How to Use a Systematic Withdrawal Plan for Retirement
Systematic withdrawals are a disciplined method of using an investment
When you set up an investment account so that you automatically take money out on a regular basis, it's called a systematic withdrawal. A systematic withdrawal can simplify personal money management, particularly in retirement. It can also help you avoid tax issues.
You don't have to wait until you stop working to make this method work for you. Systematic withdrawals can be used for mutual fund accounts, annuities, and even brokerage accounts—at any point in life.
How a Systematic Withdrawal Plan Works
When you have a systematic withdrawal plan in place, shares of your investment are liquidated or sold as necessary to provide the amount you wish to withdraw. If you own several mutual funds or have several sub-accounts inside a variable annuity, shares are sold proportionately to what you own. This helps keeps your overall asset allocation in balance.
Here's an example: Let's say you own three mutual funds. You have 50% of your money in ABC fund, 30% in XYZ fund, and 20% in QRS fund. If you wanted to set up a $1,000 monthly systematic withdrawal, your withdrawal would be disseminated across all three of the funds. In that case, 50% of your withdrawal amount ($500) would come from ABC fund, 30% ($300) would come from XYZ, and 20% ($200) would come from QRS.
Instead of using several funds, you could also use one balanced fund and take systematic withdrawals from that. Or, you could use a retirement income fund that's managed specifically for the purpose of providing you with monthly income.
Making Tax Time Easier
When you use a systematic withdrawal from an IRA account, keep in mind that the money will be taxed as income. When setting up your systematic withdrawal plan, you can typically set it up so that federal taxes are automatically withheld. Some investment firms also allow you to have state taxes withheld.
Consider working with a tax advisor to ensure that you're paying the correct federal and/or state tax rate on your withdrawals.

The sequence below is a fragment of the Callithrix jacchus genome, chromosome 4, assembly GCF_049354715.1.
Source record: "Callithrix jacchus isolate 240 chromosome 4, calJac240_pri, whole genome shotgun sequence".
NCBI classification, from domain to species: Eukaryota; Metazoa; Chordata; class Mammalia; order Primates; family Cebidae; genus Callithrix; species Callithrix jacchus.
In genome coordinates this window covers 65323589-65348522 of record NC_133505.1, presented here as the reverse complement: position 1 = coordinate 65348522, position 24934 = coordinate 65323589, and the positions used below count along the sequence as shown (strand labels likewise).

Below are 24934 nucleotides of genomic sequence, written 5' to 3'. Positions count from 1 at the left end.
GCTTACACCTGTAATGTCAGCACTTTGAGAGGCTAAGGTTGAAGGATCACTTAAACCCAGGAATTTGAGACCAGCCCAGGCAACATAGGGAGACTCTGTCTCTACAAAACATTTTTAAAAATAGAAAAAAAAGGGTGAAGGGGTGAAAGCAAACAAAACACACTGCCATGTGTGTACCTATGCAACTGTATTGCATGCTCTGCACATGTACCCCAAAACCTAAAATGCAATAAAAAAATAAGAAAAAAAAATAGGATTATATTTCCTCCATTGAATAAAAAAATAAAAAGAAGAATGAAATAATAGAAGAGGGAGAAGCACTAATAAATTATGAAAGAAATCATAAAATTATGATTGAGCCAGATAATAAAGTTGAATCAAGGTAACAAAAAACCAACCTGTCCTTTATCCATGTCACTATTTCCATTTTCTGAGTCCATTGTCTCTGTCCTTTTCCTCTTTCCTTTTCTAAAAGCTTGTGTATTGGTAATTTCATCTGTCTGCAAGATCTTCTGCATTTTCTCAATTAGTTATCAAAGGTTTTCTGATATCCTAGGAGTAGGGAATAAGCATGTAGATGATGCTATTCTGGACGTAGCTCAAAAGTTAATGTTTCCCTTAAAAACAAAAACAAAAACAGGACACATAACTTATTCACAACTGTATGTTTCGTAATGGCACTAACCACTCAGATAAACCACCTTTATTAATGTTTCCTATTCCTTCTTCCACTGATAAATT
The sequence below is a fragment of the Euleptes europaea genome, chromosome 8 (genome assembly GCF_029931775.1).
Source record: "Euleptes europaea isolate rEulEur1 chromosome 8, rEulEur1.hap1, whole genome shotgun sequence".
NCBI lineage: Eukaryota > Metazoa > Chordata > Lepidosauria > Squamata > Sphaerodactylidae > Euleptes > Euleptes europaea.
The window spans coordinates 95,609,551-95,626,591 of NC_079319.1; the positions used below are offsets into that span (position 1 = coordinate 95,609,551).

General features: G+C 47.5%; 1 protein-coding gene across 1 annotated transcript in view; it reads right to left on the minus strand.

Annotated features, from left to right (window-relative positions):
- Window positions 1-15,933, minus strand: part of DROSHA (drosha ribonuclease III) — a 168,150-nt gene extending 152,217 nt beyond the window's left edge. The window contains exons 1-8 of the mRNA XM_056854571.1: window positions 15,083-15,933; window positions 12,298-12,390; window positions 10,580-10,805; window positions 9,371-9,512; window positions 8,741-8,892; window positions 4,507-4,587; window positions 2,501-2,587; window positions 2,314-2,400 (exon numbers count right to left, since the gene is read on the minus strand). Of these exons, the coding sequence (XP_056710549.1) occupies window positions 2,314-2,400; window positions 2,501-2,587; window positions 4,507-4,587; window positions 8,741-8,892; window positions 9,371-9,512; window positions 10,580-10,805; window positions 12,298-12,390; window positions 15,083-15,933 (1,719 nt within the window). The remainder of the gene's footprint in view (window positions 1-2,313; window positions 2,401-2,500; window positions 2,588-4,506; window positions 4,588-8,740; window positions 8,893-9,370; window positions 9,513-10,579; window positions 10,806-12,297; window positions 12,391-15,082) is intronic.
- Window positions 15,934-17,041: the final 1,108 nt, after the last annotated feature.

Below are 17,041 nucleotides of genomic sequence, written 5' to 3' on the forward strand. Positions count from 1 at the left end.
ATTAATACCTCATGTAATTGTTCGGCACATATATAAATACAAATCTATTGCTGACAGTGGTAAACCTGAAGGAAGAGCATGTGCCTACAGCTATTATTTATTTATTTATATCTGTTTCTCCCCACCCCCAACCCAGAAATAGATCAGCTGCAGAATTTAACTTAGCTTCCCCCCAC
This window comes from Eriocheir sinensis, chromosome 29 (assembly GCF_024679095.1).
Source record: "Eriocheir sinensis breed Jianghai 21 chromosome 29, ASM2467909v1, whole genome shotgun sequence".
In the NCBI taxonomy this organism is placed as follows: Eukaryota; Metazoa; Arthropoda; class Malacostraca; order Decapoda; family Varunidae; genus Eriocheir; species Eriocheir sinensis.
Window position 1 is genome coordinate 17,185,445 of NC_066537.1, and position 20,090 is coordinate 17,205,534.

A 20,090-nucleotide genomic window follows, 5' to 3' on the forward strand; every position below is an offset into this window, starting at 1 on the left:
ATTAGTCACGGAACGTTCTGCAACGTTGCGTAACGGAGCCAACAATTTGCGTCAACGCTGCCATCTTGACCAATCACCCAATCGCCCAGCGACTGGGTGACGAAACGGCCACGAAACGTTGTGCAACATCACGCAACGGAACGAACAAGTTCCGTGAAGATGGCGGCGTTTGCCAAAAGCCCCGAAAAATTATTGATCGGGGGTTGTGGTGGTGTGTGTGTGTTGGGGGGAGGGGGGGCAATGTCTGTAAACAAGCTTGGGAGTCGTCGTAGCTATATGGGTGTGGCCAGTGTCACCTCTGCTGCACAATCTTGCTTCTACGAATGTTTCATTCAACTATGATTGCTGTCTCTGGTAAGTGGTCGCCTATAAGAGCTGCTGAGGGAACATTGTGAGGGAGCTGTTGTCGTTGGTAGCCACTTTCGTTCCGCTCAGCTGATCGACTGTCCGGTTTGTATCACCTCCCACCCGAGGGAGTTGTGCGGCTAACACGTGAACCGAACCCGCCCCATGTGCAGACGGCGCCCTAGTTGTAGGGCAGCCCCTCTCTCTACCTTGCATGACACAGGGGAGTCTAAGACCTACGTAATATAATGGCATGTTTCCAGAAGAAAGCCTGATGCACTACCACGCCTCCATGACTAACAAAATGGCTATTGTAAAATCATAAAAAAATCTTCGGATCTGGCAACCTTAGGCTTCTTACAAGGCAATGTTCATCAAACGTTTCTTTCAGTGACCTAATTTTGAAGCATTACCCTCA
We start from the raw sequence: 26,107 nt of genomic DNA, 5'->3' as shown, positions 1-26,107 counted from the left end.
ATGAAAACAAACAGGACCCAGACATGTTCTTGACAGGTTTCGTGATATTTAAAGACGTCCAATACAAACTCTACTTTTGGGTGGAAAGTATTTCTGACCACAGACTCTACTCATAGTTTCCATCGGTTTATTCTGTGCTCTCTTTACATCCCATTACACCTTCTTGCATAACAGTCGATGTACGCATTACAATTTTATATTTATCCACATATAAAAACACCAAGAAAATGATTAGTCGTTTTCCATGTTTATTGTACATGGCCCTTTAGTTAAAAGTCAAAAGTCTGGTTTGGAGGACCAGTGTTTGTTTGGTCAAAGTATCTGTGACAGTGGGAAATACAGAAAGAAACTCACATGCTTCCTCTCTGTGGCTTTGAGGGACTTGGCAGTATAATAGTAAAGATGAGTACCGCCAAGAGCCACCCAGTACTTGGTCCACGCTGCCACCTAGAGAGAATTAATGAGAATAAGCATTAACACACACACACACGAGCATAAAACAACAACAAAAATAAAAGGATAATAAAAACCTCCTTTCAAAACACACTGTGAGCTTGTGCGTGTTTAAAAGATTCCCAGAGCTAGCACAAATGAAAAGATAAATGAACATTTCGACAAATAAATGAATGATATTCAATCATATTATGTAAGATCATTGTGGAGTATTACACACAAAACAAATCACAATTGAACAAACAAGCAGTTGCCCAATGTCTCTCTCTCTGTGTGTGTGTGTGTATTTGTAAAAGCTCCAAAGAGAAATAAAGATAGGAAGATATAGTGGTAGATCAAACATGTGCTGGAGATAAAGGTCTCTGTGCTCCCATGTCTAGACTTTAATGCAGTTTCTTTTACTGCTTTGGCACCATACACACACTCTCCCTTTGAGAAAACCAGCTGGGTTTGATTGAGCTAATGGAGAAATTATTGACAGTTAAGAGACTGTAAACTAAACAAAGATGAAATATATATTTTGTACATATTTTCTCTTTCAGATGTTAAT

The Downside of Systematic Withdrawals
There is one potential downside of the systematic withdrawal plan: More shares must be liquidated to meet your withdrawal needs during times when your investments are down in value.
In a market correction or bear market, this can have the reverse effect of a dollar-cost averaging strategy, lowering your overall internal rate of return when compared to other withdrawal strategies.
To overcome this, you might consider systematically withdrawing a percentage instead of a set amount. In this manner, you could reduce the losses you take when the market is swinging down. You will receive less, but when the market swings back up, the value of your assets will increase along with the withdrawal amounts because you have held on to more shares than you would have otherwise.
Alternatives to Systematic Withdrawals
One alternative to a systematic withdrawal plan is to keep a year’s worth of withdrawals in a money market fund and take your monthly withdrawals from this source instead.
Then you can rebalance your account once a year, selling the investments that had the highest rate of return and using the proceeds to replenish the funds spent from the money market fund.
Other alternatives to a systematic withdrawal plan include:
- Following a specific set of withdrawal rate rules
- Using a time-segmented strategy or "bucket" strategy
- Taking only the investment income produced
So, what's the best withdrawal plan for you? It depends on your personal financial circumstances, your age, and your tolerance for risk. Each type of withdrawal plan has its pros and cons, so the one that's best suited to you might not be suitable for someone else.
A retirement income planner can help you sort through your options and find the approach that works best for your circumstances.